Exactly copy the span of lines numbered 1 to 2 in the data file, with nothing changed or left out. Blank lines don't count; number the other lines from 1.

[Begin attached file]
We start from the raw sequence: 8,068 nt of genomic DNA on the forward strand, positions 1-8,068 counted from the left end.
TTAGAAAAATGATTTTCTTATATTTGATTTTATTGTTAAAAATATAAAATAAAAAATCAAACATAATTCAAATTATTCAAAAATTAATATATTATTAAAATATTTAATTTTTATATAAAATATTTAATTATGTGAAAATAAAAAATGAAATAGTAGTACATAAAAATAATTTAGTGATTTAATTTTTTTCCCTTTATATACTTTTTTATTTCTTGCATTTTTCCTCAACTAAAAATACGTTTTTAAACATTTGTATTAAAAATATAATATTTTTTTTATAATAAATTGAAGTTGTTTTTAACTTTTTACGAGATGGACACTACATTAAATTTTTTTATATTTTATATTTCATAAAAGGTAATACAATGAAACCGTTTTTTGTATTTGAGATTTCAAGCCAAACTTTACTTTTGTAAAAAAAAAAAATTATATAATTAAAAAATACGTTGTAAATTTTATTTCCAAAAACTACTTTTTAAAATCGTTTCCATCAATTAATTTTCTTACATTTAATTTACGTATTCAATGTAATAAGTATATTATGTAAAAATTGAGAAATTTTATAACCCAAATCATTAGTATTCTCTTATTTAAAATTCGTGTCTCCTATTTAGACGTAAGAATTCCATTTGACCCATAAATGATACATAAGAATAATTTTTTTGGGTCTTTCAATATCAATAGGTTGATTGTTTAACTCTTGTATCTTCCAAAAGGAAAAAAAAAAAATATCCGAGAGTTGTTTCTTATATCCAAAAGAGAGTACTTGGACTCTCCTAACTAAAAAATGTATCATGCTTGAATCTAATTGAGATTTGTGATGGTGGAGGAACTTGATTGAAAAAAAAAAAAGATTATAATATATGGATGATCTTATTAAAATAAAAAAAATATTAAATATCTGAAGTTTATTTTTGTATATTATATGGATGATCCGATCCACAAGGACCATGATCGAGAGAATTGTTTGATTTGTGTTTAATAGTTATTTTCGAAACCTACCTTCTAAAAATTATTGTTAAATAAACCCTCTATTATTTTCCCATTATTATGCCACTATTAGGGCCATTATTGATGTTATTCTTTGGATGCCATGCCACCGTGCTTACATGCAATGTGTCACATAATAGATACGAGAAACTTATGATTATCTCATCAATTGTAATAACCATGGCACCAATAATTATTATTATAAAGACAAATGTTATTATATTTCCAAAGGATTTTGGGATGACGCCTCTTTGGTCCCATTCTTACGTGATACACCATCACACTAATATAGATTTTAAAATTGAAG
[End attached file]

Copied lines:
We start from the raw sequence: 8,068 nt of genomic DNA on the forward strand, positions 1-8,068 counted from the left end.
TTAGAAAAATGATTTTCTTATATTTGATTTTATTGTTAAAAATATAAAATAAAAAATCAAACATAATTCAAATTATTCAAAAATTAATATATTATTAAAATATTTAATTTTTATATAAAATATTTAATTATGTGAAAATAAAAAATGAAATAGTAGTACATAAAAATAATTTAGTGATTTAATTTTTTTCCCTTTATATACTTTTTTATTTCTTGCATTTTTCCTCAACTAAAAATACGTTTTTAAACATTTGTATTAAAAATATAATATTTTTTTTATAATAAATTGAAGTTGTTTTTAACTTTTTACGAGATGGACACTACATTAAATTTTTTTATATTTTATATTTCATAAAAGGTAATACAATGAAACCGTTTTTTGTATTTGAGATTTCAAGCCAAACTTTACTTTTGTAAAAAAAAAAAATTATATAATTAAAAAATACGTTGTAAATTTTATTTCCAAAAACTACTTTTTAAAATCGTTTCCATCAATTAATTTTCTTACATTTAATTTACGTATTCAATGTAATAAGTATATTATGTAAAAATTGAGAAATTTTATAACCCAAATCATTAGTATTCTCTTATTTAAAATTCGTGTCTCCTATTTAGACGTAAGAATTCCATTTGACCCATAAATGATACATAAGAATAATTTTTTTGGGTCTTTCAATATCAATAGGTTGATTGTTTAACTCTTGTATCTTCCAAAAGGAAAAAAAAAAAATATCCGAGAGTTGTTTCTTATATCCAAAAGAGAGTACTTGGACTCTCCTAACTAAAAAATGTATCATGCTTGAATCTAATTGAGATTTGTGATGGTGGAGGAACTTGATTGAAAAAAAAAAAAGATTATAATATATGGATGATCTTATTAAAATAAAAAAAATATTAAATATCTGAAGTTTATTTTTGTATATTATATGGATGATCCGATCCACAAGGACCATGATCGAGAGAATTGTTTGATTTGTGTTTAATAGTTATTTTCGAAACCTACCTTCTAAAAATTATTGTTAAATAAACCCTCTATTATTTTCCCATTATTATGCCACTATTAGGGCCATTATTGATGTTATTCTTTGGATGCCATGCCACCGTGCTTACATGCAATGTGTCACATAATAGATACGAGAAACTTATGATTATCTCATCAATTGTAATAACCATGGCACCAATAATTATTATTATAAAGACAAATGTTATTATATTTCCAAAGGATTTTGGGATGACGCCTCTTTGGTCCCATTCTTACGTGATACACCATCACACTAATATAGATTTTAAAATTGAAG